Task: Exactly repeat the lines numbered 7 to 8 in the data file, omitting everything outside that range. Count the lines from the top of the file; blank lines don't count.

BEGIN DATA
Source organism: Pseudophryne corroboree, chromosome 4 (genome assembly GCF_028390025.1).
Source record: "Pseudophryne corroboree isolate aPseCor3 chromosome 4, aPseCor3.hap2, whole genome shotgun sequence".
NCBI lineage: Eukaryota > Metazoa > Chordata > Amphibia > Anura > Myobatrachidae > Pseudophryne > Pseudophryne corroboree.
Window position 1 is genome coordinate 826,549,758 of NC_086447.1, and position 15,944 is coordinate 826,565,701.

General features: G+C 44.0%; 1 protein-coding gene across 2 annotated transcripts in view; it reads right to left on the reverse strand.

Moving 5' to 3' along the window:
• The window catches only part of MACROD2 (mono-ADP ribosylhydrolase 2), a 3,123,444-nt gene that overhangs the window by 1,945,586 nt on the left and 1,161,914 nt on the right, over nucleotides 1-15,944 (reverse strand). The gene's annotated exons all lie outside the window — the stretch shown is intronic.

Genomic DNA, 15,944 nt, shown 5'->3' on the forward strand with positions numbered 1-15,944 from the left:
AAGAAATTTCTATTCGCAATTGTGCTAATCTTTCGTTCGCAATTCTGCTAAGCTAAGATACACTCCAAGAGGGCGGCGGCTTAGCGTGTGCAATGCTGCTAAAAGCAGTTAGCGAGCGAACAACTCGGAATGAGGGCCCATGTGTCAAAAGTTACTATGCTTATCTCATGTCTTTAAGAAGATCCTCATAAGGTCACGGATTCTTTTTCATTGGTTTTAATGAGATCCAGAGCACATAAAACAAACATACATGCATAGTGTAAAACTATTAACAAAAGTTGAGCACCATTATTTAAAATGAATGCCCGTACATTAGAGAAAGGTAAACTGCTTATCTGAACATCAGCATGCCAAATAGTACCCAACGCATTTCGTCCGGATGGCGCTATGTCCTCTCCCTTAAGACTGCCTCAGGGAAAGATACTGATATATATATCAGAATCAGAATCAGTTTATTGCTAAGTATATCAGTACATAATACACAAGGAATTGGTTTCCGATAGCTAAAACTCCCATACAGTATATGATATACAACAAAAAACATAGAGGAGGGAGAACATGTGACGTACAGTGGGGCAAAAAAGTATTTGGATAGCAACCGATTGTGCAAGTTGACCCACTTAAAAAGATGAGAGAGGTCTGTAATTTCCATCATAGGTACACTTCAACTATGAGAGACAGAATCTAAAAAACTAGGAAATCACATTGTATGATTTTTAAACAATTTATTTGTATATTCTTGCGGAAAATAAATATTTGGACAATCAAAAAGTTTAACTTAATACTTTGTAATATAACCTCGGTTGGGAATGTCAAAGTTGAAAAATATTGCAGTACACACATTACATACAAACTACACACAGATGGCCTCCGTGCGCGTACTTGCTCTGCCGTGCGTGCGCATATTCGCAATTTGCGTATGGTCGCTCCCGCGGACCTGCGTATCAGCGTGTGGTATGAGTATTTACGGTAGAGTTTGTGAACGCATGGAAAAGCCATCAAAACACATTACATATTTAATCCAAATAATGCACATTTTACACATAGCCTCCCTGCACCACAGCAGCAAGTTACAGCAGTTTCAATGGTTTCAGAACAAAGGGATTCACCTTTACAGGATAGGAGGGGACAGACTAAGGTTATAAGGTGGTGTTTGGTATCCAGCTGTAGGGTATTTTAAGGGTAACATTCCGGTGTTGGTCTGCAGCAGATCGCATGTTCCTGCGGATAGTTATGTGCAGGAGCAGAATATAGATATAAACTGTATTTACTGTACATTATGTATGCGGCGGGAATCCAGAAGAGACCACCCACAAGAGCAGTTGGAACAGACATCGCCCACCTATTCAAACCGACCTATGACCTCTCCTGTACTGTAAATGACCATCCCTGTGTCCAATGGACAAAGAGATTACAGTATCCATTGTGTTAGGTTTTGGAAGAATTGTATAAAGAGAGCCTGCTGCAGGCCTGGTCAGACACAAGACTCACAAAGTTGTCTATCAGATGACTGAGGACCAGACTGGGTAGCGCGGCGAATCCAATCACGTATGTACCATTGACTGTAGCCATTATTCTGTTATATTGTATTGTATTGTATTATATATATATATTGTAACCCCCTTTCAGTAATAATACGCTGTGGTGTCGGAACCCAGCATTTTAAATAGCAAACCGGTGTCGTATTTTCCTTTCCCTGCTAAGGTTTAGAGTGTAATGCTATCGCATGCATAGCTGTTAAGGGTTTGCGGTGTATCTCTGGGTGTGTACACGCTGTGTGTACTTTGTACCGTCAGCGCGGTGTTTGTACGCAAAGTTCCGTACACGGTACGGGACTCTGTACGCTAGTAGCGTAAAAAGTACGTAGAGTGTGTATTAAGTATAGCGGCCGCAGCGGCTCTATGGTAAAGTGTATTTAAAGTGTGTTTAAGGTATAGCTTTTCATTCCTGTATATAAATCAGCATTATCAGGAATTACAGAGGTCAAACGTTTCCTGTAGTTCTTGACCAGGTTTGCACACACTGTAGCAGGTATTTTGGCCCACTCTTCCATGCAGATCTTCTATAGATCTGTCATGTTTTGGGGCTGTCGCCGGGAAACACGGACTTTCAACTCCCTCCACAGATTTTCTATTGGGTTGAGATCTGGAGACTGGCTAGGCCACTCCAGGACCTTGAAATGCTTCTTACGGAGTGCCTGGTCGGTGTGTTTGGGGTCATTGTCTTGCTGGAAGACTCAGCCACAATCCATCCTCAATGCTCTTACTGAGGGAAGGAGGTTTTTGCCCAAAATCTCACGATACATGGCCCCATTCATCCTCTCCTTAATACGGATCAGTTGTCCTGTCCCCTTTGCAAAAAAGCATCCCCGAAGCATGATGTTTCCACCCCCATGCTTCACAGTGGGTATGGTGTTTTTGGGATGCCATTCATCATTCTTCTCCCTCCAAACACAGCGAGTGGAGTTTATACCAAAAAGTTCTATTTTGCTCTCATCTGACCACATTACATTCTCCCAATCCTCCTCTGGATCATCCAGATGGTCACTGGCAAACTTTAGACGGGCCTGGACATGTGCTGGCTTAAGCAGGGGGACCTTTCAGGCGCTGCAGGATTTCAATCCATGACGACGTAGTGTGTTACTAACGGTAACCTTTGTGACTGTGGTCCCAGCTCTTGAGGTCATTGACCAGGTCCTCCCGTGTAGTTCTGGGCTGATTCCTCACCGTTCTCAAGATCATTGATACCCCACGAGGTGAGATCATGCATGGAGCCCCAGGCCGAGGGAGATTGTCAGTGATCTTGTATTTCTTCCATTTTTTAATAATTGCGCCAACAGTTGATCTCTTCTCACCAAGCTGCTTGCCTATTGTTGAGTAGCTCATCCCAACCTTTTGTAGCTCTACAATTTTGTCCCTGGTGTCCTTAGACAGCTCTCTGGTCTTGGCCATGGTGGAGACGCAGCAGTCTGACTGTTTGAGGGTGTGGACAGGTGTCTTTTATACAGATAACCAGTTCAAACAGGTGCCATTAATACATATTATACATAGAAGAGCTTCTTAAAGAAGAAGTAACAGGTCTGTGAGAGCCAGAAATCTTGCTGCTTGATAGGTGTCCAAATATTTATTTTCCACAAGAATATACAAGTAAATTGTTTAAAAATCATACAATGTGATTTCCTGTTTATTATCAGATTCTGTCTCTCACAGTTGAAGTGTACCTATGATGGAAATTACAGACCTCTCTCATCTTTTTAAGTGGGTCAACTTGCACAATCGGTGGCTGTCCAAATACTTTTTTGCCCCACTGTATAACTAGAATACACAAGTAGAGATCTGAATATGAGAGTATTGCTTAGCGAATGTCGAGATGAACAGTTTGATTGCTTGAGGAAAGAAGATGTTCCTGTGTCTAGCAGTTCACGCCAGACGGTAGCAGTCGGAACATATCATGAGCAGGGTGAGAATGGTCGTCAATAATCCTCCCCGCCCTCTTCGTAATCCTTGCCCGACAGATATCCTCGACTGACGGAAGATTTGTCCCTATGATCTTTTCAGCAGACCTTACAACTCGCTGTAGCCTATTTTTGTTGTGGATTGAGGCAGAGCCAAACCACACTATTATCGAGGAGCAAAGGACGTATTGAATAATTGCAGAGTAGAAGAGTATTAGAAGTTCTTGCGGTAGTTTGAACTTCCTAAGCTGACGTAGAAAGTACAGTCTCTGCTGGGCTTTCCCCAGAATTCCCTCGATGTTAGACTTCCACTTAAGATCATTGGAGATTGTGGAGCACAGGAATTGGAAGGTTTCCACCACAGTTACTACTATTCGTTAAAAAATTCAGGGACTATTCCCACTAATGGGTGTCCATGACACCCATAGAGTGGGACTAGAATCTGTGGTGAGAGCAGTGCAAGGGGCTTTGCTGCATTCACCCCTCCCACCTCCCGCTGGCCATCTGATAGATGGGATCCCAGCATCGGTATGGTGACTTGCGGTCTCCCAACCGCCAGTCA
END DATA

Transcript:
• The window catches only part of MACROD2 (mono-ADP ribosylhydrolase 2), a 3,123,444-nt gene that overhangs the window by 1,945,586 nt on the left and 1,161,914 nt on the right, over nucleotides 1-15,944 (reverse strand). The gene's annotated exons all lie outside the window — the stretch shown is intronic.

Genomic DNA, 15,944 nt, shown 5'->3' on the forward strand with positions numbered 1-15,944 from the left: